Melt the ghee over medium heat in a large Dutch oven. Add the spices and toast for a minute, then add the onion and ginger. Cook for a few minutes, until the onion starts to get translucent, then add garlic and carrot and cook a few minutes more.

Stir in the tomatoes, split peas and water, cover, and bring to a boil. Turn the heat down to low and simmer for 35 minutes, until the carrots and split peas are tender.

While the soup is cooking, make the croutons. Melt the ghee in a skillet over medium heat. Add the mustard seeds and a pinch of salt. Stir in the bread cubes, coating with the ghee. Let them sit, flipping a few times, until brown on a few sides, 7-9 minutes. Set aside.

When the soup is done, turn off the heat and let cool a bit. If you have an immersion blender, stick it in the pot and puree until smooth. If not, transfer to a blender or food processor in batches (remembering to vent and let the steam out) and puree. Return to the pot.

Turn the heat to low and stir in the coconut milk. Add at least a 1/2 tsp. salt, and probably more, and keep tasting and adding salt until the flavors pop.

Serve soup with croutons on top.

serves 4-6

Spring Lentil Soup

Happy May Day! It finally seems like Spring has sprung. We spent the weekend in the Catskills, with sunshine, green grass and trees, in a house built into a waterfall (no joke!). It wasn’t quite warm enough to sit on the deck overlooking the old trout pond and drink a beer while the sun set (sigh…) but we did manage a hike in the surrounding forest.  And to warm up our faces after the brisk walk; a bowl of lentil and bulgur soup, loaded with spring carrots, chard and garlic, and brightened up with a punch of lemon. Topped with some pine nuts and a dusting of cheese, this is a dish that sings out springtime. Not that bitter radish in a salad to lighten up after a cold winter kind of spring, but the warm up after a rainy afternoon (or hike through the woods).

The deck we walked out onto from the door in the kitchen. Not warm enough to dine outside on the water, but good enough to sit and sing a few tunes.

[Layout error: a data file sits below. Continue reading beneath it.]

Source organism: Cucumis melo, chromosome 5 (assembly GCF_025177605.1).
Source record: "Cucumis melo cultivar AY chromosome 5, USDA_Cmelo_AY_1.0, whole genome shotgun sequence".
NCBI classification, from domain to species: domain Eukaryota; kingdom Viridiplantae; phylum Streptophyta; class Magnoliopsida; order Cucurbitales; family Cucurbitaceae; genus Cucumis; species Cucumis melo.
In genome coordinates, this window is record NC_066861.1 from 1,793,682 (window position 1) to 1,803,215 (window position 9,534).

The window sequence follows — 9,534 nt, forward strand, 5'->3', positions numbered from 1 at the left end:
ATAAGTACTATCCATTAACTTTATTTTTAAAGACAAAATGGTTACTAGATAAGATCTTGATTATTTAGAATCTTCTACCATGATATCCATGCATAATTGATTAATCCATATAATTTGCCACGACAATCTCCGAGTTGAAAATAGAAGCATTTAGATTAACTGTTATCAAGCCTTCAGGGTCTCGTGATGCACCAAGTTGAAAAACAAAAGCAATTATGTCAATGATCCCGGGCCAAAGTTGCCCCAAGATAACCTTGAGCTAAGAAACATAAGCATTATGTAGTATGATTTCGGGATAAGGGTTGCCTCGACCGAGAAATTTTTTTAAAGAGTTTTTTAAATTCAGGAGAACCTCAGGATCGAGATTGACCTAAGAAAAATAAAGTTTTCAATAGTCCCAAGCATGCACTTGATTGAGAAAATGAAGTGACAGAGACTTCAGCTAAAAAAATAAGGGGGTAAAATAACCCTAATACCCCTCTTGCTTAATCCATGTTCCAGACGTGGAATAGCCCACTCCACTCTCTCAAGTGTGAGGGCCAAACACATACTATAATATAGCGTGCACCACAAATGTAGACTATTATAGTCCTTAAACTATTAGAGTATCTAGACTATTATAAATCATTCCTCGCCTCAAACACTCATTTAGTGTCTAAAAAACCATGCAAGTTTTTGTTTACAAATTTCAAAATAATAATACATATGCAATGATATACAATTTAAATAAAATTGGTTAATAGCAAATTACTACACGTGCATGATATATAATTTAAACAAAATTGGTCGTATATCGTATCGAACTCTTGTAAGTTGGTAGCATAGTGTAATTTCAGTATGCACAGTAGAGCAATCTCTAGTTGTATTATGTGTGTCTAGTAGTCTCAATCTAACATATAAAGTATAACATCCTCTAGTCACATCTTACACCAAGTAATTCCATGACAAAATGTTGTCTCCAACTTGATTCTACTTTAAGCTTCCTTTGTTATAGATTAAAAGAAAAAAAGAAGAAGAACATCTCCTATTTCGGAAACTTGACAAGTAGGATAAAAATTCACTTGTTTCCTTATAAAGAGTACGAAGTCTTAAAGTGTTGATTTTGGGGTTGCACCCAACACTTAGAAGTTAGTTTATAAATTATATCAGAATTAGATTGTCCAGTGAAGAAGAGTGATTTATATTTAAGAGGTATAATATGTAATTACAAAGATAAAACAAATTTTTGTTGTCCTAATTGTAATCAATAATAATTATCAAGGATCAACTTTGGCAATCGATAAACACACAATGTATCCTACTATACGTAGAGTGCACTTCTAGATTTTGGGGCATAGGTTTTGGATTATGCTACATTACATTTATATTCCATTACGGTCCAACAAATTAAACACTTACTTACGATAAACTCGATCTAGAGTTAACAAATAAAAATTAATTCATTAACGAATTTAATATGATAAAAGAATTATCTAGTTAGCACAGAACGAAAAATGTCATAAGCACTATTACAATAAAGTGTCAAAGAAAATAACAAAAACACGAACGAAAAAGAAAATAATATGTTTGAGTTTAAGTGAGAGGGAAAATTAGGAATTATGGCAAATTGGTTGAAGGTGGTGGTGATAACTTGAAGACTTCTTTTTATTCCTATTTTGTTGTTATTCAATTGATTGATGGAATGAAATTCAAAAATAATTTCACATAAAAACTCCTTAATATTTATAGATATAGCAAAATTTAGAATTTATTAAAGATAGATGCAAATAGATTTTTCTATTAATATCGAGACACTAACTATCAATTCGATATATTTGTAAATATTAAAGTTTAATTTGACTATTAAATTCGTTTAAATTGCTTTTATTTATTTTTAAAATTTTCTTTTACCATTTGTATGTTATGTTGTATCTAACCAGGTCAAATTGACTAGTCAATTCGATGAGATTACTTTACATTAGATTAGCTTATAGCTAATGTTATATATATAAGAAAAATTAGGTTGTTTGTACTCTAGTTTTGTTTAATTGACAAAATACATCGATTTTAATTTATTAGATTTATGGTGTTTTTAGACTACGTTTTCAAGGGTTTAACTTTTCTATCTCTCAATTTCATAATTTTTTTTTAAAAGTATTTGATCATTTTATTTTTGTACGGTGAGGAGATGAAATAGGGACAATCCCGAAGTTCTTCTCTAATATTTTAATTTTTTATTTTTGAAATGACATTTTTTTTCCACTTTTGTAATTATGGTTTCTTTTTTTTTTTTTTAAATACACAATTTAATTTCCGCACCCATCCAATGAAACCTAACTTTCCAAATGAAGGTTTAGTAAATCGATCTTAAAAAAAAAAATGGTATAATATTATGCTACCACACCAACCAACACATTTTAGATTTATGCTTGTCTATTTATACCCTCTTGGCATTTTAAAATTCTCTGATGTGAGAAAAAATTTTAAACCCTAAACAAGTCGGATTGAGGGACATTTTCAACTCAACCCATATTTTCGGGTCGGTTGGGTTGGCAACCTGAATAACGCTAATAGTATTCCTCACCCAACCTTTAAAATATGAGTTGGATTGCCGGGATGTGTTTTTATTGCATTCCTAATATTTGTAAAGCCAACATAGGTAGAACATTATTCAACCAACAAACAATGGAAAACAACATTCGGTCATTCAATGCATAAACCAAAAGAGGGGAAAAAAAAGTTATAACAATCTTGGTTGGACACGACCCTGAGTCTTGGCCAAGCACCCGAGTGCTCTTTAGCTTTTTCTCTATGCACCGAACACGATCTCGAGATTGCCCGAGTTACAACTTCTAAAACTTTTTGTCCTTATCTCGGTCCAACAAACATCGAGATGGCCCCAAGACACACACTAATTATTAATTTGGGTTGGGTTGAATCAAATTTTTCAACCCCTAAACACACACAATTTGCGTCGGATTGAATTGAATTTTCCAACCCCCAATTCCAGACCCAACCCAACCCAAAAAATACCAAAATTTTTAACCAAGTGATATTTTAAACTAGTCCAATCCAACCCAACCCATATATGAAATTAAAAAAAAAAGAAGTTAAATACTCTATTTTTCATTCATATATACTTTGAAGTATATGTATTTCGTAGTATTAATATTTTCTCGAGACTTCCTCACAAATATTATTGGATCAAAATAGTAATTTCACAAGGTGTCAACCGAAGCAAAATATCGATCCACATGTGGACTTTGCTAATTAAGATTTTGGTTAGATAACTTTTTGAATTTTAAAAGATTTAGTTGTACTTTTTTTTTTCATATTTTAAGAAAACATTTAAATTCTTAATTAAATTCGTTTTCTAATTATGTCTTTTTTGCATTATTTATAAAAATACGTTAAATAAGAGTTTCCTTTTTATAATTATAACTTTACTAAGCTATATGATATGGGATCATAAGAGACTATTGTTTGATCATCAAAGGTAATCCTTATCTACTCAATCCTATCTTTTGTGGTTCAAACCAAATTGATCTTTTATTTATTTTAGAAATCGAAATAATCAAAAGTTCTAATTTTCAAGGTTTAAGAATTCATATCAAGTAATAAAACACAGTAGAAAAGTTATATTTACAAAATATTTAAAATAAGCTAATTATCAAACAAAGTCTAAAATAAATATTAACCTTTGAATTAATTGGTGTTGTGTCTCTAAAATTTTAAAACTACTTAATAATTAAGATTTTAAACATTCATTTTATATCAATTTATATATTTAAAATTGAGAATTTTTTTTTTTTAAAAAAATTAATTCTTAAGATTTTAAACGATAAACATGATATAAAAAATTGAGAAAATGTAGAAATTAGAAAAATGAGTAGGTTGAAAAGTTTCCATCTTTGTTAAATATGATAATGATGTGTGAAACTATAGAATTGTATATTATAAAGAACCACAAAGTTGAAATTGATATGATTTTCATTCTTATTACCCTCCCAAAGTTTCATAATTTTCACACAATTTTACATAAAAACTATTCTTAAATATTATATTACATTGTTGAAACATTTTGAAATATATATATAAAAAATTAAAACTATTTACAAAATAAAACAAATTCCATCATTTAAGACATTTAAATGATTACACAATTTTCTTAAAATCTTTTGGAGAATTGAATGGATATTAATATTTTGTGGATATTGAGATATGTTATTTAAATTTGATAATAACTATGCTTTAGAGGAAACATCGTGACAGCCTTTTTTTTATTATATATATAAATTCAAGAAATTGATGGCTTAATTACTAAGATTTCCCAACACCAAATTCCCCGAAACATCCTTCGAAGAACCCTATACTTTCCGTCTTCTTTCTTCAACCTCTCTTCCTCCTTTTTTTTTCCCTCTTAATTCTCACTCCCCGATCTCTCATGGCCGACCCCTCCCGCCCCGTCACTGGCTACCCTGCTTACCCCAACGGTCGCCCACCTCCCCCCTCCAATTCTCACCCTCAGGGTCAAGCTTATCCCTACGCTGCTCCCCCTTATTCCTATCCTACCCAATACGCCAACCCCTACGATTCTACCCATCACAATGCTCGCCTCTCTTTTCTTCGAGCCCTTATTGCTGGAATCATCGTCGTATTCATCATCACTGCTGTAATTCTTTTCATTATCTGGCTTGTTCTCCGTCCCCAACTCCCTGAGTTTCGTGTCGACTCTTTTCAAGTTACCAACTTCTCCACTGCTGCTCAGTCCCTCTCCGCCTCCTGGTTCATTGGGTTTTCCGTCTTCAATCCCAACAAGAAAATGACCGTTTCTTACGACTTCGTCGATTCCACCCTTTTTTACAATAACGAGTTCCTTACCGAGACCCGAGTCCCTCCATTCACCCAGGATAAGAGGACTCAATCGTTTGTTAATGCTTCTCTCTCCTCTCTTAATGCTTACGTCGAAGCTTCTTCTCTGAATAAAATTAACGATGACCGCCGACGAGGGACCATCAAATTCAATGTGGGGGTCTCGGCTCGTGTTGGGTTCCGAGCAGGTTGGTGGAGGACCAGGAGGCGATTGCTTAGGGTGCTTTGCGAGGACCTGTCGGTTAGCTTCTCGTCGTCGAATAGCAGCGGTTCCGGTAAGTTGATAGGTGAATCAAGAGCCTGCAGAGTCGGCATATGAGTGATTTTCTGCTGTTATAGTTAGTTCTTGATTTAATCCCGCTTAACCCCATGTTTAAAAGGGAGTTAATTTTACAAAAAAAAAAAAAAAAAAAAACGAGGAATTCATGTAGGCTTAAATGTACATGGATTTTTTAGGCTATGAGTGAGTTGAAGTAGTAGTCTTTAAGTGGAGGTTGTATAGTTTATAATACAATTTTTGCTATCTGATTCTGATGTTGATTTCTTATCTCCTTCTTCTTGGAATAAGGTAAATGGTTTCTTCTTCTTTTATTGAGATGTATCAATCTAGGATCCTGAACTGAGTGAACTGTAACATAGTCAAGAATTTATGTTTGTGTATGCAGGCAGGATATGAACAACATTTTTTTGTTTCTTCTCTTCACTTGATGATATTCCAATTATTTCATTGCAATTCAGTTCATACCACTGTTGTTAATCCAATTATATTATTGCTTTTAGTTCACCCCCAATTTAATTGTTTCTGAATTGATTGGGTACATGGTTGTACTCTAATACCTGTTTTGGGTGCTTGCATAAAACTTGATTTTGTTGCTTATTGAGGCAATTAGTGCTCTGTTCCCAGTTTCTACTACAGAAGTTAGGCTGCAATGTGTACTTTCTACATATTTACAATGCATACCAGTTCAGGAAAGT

Darren loved the soup. He said it tastes like a garden. My favorite part is the garlic. You leave a bunch of cloves whole and let them cook with the lentils and bulgur. After about 20 minutes the garlic is so soft that you can smoosh it against the side of the pot, and it just melts into the soup. And one more note: try to find skinny, small carrots to ensure they will be tender in the 20 minutes it takes for the lentils to cook. And it won’t hurt to slice them very thin.

We enjoyed cooking in this homey, but still waaaay bigger than ours, kitchen.

Spring Lentil Soup


1 T. butter or olive oil

1 yellow onion, diced
4-6 thin, spring carrots, bias cut (diagonal)
1 T. herbs de provence
8 cloves of garlic
1/2 green lentils
1/2 medium bulgur
2 c. vegetable stock
1/4 c. pine nuts
1 small bunch of swiss chard, de-stemmed and chopped
the zest and juice of 1 lemon
handful of basil, torn into pieces
some freshly grated parmesan (preferably parmigiano reggiano)

Melt butter in a large pot over medium low heat. Add the onions and cook until translucent, 7-8 minutes. Stir in the carrots and herbs de provence and cook for another few minutes. While it’s cooking, crush the garlic cloves with the side of your knife and peel, but leave them whole. Throw the garlic into the pot, along with the lentils and bulgur, and stir until all is coated with the butter and herbs. Pour in the stock and 3 cups of water, bring to a boil. Turn to low, cover and simmer until lentils are about tender, 20 minutes.

While the soup cooks, toast the pine nuts in a dry skillet over medium heat until brown and fragrant. Keep a close eye on them, they go from raw to burned in no time.